Lay a diet coke and a cigarette next to each other, and I will choose the diet coke every time. Add a piece of fried chicken and it gets complicated.
I lost about 8 lbs last summer without even trying. I was focused on my garden and my writing, as I am most summers, so this weight loss was completely without thought. How wonderful!! In addition to quitting smoking, I was eating more fruits and veggies, stopped drinking soda and was eating vegetarian more days than not.
As the fall wore on and Halloween approached, I continued with my new healthy choices, some conscious others not. And, I felt good! I was the happiest I had been in near a decade. I was no longer teaching full-time and was focusing, finally, on my own writing. But, then the holidays crept up on me and the Halloween candy came into the house. And, I started to eat and eat and eat.
It started small, a piece of candy here and there. Then, by Christmas, I had fallen into this terrible habit where I would, after putting the kids to bed, grab a variety of candy and 100-calorie snack bags and eat them in bed, watching T.V. or writing.
As I was doing this, it was like the more I ate, the more I wanted. I am an emotional eater.
But, this did not start with emotion. At first, I just wanted a piece of candy or two, then three. Then I’d add in some baked chips and forgo the apple or banana altogether; and as time wore on, the more I ate, the more I wanted and the less appealing fruits, veggies and vegetarian options were.
I was starving and gaining at the same time.
I was also depressed, snapping at my husband and kids, refusing to do anything on weekends but watch T.V. and do only the required household errands. I had hit rock bottom, again.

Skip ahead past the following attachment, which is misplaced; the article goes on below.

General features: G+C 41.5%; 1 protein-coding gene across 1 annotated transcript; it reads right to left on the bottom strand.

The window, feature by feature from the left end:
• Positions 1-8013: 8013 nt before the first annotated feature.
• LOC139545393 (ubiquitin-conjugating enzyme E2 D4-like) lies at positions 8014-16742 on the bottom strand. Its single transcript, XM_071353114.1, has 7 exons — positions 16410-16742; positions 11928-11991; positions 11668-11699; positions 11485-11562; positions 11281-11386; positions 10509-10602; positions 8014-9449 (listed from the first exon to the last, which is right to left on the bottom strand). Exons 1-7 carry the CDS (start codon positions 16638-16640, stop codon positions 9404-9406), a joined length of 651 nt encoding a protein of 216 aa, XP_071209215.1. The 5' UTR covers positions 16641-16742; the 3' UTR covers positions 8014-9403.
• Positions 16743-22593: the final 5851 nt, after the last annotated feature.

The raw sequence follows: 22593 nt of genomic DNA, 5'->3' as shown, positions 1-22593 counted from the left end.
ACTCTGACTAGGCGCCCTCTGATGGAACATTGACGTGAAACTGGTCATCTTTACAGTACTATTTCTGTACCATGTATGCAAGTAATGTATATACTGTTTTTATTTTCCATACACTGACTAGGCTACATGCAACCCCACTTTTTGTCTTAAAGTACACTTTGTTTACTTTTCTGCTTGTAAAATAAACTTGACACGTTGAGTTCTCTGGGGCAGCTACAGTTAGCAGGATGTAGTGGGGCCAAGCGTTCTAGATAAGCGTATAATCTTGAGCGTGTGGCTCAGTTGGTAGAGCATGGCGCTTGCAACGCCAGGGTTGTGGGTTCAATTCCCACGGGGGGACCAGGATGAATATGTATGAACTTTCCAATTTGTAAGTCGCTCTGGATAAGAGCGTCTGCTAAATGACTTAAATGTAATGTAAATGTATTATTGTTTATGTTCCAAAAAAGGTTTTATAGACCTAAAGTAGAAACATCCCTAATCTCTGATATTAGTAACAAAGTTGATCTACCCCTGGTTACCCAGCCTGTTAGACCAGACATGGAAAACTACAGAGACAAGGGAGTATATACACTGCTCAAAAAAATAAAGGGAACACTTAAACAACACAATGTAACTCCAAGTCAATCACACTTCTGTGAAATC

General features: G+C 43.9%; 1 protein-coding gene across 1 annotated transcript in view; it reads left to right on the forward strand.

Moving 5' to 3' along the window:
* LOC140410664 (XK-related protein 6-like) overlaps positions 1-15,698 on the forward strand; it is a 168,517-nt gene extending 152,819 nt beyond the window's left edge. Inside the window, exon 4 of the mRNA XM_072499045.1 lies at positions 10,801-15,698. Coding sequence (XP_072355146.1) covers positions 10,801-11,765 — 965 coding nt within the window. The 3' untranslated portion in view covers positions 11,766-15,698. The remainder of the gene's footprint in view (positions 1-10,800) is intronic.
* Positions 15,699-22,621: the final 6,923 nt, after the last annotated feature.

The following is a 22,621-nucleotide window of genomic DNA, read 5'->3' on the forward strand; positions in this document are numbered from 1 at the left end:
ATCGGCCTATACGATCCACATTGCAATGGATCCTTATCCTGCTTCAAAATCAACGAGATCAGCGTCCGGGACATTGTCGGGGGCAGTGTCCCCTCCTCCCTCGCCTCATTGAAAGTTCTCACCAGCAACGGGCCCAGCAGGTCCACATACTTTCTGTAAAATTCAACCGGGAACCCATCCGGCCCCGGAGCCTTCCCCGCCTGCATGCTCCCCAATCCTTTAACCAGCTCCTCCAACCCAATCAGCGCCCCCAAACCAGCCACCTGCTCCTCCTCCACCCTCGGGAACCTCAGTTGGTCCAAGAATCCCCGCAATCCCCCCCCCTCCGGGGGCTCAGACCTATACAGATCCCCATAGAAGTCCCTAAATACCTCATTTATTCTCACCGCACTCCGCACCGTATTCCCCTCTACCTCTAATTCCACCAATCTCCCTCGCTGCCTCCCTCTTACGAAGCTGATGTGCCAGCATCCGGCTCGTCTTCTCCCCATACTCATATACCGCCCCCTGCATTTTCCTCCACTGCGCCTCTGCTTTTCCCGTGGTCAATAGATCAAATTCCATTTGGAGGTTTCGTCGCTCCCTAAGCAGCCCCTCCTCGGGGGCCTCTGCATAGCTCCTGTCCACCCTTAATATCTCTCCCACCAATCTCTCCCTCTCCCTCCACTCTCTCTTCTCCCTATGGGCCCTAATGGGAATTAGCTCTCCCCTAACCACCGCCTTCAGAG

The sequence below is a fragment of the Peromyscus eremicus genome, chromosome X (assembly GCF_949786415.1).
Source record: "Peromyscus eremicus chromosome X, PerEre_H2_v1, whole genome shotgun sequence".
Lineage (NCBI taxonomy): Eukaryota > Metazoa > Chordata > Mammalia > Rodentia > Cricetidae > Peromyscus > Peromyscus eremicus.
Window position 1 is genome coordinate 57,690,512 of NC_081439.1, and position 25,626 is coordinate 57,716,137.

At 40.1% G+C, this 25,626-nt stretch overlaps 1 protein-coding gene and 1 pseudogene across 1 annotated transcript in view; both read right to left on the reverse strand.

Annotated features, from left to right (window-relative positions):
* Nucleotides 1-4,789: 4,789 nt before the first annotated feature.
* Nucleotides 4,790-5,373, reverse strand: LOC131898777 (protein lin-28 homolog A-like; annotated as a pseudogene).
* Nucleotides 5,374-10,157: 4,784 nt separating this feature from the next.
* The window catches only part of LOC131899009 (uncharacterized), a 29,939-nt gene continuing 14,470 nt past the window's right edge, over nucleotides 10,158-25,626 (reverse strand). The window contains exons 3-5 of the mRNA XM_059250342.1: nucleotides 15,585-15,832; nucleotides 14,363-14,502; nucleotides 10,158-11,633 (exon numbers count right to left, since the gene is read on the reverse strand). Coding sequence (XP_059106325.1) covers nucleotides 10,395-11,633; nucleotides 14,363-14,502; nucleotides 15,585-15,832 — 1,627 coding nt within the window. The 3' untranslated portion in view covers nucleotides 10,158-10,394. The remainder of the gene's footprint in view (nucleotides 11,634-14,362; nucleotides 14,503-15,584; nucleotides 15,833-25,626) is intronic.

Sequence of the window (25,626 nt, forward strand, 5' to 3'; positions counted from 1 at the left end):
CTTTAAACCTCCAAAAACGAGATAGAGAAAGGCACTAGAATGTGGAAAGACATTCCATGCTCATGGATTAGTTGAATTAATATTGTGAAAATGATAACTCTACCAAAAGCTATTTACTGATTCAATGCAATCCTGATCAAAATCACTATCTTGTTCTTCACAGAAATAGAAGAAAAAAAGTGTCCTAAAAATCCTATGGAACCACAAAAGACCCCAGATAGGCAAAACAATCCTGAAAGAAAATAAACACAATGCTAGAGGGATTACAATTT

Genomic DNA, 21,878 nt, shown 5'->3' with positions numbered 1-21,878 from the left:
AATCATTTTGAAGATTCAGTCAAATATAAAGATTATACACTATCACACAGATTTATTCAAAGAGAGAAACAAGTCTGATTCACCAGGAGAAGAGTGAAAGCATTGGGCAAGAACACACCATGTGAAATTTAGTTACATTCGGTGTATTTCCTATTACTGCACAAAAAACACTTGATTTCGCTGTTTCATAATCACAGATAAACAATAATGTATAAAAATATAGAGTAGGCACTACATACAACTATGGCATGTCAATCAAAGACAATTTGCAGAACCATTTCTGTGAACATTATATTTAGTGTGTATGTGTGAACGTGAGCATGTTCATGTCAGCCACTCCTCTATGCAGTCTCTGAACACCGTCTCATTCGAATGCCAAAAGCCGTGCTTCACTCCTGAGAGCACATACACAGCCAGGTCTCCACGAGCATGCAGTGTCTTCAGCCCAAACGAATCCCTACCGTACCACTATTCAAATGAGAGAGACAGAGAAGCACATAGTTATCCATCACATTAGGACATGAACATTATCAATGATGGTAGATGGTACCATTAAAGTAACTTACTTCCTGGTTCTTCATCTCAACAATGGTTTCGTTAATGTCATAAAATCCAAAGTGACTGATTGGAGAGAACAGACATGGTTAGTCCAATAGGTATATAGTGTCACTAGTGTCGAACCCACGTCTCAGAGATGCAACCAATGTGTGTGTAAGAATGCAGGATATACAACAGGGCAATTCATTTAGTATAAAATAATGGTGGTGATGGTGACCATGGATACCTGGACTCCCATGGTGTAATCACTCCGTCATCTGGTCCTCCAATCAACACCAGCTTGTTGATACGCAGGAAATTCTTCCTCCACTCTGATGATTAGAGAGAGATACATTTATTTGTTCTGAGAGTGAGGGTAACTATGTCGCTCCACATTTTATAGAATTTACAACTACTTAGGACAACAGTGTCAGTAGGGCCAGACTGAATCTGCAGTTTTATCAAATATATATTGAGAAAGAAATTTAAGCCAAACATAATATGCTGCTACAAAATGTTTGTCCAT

What my soul searching revealed to me was that, at least initially, I was not eating out of emotion. I was eating because I just could not get enough. This was an issue, and it became obvious to me that I needed to change the food choices I was making. So, I just paid more attention to things without making any changes for a couple of days.
When once I was having no diet soda, then I was having multiple cans a day; I weighed myself one day, then abstained from soda that day. The next day I weighed in again; I was 2 lbs lighter. Water weight I know, but maybe the soda was why I was so bloated: my face swollen and my wedding ring imbedded in my flesh.
I cut out the soda, again. I then made note of how much processed food I was eating as opposed to whole foods. And, it seemed like the more I had, the more I wanted. I found myself asking, is all the hype true…you know the organic, whole food bs?
Once my soul searching was over I had decided that the culprit had been, initially, overindulgence in processed foods which led to more overindulgence which eventually led me to emotional eating of the worst kind where each night I was sitting in bed eating hundreds of empty calories and berating myself for the eating.